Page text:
Next, you’ll notice that each <div> tag has its own ID and that it is identical to the data-tabs in the <li> tags that we looked at a few minutes ago. This is key because it tells the browser which <div> is associated with which tab. So, whatever you name them, make sure they match between the <li> tags and the <div> tags.

Last is the tab content. In this example, the contents of the tab are surrounded by a <p> tag. But you could put anything here like I did in the second tab.

I’ve added the following:

  • A Flare dropdown
  • An ordered list
  • An image
  • A video

So, consider the tab content a container where you can put absolutely anything you’d put in a topic – although you should avoid H1s because there should only be one of those per topic/web page.

Let’s look at our tabs right now in CodePen. That’s the cool thing about CodePen, it renders your code instantly, so you can perfect it before adding it to Flare and having to build your project every time. (Super time saver!!).

Yeah, that’s boring and certainly does not look like tabs! But, we have the code (AKA the skeleton) in place. Now we have to add some muscle (JavaScript) and skin (CSS).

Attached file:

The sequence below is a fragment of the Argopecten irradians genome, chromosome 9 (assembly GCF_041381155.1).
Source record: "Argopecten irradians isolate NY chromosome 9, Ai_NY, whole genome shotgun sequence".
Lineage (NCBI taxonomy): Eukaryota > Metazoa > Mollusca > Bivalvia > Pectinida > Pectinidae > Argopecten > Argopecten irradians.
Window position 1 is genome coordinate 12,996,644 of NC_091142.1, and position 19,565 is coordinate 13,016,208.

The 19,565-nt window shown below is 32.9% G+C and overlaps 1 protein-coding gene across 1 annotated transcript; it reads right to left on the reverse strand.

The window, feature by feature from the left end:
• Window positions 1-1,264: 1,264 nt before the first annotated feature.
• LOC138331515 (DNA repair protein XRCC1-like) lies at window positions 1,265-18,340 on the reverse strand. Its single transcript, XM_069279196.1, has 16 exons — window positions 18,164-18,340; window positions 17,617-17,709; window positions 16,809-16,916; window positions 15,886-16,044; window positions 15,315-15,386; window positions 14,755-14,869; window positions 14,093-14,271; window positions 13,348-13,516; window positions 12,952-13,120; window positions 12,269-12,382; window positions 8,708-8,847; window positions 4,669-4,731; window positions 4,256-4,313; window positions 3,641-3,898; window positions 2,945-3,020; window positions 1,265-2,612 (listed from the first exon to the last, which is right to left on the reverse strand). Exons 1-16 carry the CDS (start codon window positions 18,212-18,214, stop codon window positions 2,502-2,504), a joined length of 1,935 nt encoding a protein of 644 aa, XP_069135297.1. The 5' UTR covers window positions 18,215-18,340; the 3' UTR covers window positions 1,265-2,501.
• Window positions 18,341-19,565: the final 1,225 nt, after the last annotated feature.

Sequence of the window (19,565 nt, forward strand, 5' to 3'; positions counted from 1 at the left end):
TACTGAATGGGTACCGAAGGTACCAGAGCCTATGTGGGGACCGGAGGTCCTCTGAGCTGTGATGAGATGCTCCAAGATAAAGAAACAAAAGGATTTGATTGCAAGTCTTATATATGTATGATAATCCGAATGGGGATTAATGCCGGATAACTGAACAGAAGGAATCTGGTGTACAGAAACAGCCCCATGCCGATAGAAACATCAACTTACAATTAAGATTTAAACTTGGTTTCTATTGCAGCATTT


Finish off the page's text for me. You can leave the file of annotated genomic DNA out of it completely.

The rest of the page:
Here’s the JavaScript file that we have in our js folder located in our Resources folder. You may not have a js folder since it’s not a default folder in a Flare project. You should create one now.

To create a .js file, open your favorite code editing tool (Notepad++ is a great choice). Copy the code in the .js section of the Codepen I provided and paste it in a new file in Notepad++. Save it as a .js file to the Resources > js folder that you’ve created and it will be ready for use.

Don’t be intimidated if you’re not familiar with JavaScript. When I open the file, this is all there is. I’ll explain what it does next.

Long story short, this code tells the browser to remove the ‘current’ class from the default tab and add it to whichever tab is clicked next. When the user clicks on a tab other than the one open, this JavaScript tells the browser to close the open tab content and open the clicked-on one…and to move the ‘current’ look and feel from the previous tab to the clicked-on one.

What do you actually need to know to make the tabs work?

Simple: just add this line of code in the <head> of your masterpage:

We have a lot of custom code in the head of our masterpage, so you likely won’t be adding this to line 113. Don’t panic if you’re on line 4!

You’re good to go! It will just sit there not bothering anything until you add tabs somewhere. You are done with the JavaScript part of this. YEAH!

We’ve now added the muscle…now let’s add the skin, AKA the CSS.


I don’t want to freak you out…but the CSS for this is a bit long. I have it at around 80 lines long including nice spacing and comments at the beginning and end.

(Again, the code is available in my CodePen to just copy and paste into your stylesheet.)